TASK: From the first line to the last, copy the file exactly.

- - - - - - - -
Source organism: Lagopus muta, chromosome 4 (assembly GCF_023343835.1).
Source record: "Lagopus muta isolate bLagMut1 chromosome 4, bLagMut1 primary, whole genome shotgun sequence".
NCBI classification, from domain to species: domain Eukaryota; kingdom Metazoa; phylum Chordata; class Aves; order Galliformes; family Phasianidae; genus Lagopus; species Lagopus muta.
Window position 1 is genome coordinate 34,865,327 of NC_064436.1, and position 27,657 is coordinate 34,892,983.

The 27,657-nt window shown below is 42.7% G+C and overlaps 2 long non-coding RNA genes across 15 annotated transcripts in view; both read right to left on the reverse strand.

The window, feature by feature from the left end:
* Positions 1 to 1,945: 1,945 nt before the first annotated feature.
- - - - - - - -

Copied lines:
Source organism: Lagopus muta, chromosome 4 (assembly GCF_023343835.1).
Source record: "Lagopus muta isolate bLagMut1 chromosome 4, bLagMut1 primary, whole genome shotgun sequence".
NCBI classification, from domain to species: domain Eukaryota; kingdom Metazoa; phylum Chordata; class Aves; order Galliformes; family Phasianidae; genus Lagopus; species Lagopus muta.
Window position 1 is genome coordinate 34,865,327 of NC_064436.1, and position 27,657 is coordinate 34,892,983.

The 27,657-nt window shown below is 42.7% G+C and overlaps 2 long non-coding RNA genes across 15 annotated transcripts in view; both read right to left on the reverse strand.

The window, feature by feature from the left end:
* Positions 1 to 1,945: 1,945 nt before the first annotated feature.